This blog is almost two years old.
Know how I know?
Because I just went through my July 2011 posts to see if I could find the entry where I talk about picking service berries (turns out it’s actually on Syrens) and ran smack into the first entry on Urban Meliad instead.
You may recall that, this time (almost) last year, I was berating myself for having missed 100% of the serviceberry season? Know how we had an unusually early (and kind of disasterously early, if you’re an apple farmer or like apples) summer last year?
Guess what time it is! 😀
I’ve been watching them ripening, like a hawk, for a month now and, at last, they’re ready! I’ve been picking them by the litre for the past two days! We had serviceberry shortcake for dessert last night and I’m freezing my second batch of them now. 😀
(To freeze: wash them, then layer them in single layers in a cake pan with sheets of plastic wrap, waxed paper, maybe even newspaper, between them. Freeze them solid, then dump them into a freezer bag or a tupperware. Done!)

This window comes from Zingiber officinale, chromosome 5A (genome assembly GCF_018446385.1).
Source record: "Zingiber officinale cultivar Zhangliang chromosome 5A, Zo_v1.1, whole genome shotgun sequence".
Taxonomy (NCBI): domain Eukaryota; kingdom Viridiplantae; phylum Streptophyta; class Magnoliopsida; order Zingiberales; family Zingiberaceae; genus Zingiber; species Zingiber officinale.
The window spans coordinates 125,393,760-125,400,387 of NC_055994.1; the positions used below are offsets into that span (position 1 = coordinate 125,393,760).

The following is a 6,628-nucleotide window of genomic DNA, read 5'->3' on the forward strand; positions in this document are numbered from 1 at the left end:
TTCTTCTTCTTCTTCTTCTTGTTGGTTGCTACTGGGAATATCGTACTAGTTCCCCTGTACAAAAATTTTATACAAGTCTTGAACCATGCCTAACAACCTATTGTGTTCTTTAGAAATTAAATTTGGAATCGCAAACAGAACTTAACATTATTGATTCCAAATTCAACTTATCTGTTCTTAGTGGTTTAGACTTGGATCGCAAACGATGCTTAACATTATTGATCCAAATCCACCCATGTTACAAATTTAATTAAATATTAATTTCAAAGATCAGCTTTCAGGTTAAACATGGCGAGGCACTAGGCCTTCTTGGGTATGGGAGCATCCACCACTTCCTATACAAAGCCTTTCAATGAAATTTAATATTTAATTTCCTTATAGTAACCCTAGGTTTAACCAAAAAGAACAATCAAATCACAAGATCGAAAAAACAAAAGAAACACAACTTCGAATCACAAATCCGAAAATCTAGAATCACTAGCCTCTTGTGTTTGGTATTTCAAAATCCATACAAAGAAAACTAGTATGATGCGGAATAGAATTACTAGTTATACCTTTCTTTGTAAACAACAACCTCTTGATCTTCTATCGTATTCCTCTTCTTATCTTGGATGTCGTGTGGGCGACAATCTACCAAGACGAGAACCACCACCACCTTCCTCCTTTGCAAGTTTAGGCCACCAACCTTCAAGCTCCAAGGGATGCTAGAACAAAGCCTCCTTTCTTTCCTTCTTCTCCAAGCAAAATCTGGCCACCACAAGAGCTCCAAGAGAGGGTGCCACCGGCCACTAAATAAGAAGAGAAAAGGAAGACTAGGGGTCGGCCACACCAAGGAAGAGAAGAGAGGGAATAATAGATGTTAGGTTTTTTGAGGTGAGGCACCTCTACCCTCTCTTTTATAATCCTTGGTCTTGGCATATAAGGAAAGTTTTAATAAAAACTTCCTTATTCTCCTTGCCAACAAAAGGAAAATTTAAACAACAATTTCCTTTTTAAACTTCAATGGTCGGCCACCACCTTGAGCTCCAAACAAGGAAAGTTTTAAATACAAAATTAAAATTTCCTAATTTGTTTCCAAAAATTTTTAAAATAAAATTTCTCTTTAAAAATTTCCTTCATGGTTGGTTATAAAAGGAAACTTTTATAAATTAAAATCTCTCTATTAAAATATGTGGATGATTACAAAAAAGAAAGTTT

There will be pie by the end of the week! 😀
Where am I getting all these delicious berries?
Whe, everywhere, my dears! 😀
There is a stand of them growing at the corner of Preston and Somerset. There’s at least one growing in the yard at the Plant Bath. There are half a dozen new ones recently planted along the new bike-path the flanks the O-train tracks. There are a few new ones planted along Bronson (and ajoining corners) as part of the Bronson Rehabilitation Project. There are half a dozen planted in front of each of two apartment complexes on Macleod. One burried amongst the box elders edging the front yard of a multi-story rental unit on Flora. There are at least five in Dundonald Park, and at least one on Cooper, outside a low-rise apartment building.
In the course of picking these available-to-all berries, I’ve introduced half a dozen or more people to the taste and edibility of them (inculding one guy who told me, confidently, that I shouldn’t eat those… and then looked at me very dubiously when I corrected him, told him I’d been eating them for years, and popped one in my mouth; and also the lady who exclaimed “Can you believe it?” over and over when she found out they were food. :-D)
I think that’s important. Much as I love having them available to me without much in the way of “competition”, there are so many, and I figure: If I get to eat ’em for free, I should probably make sure other people can, too. 🙂
Next up on the list of wonderful ripening things? Sour cherries! I give it a week, maybe ten days, and I’ll be hitting my usual haunts for bright red cherries in (hopefully) profusion. 😀
Meliad the Birch Maiden.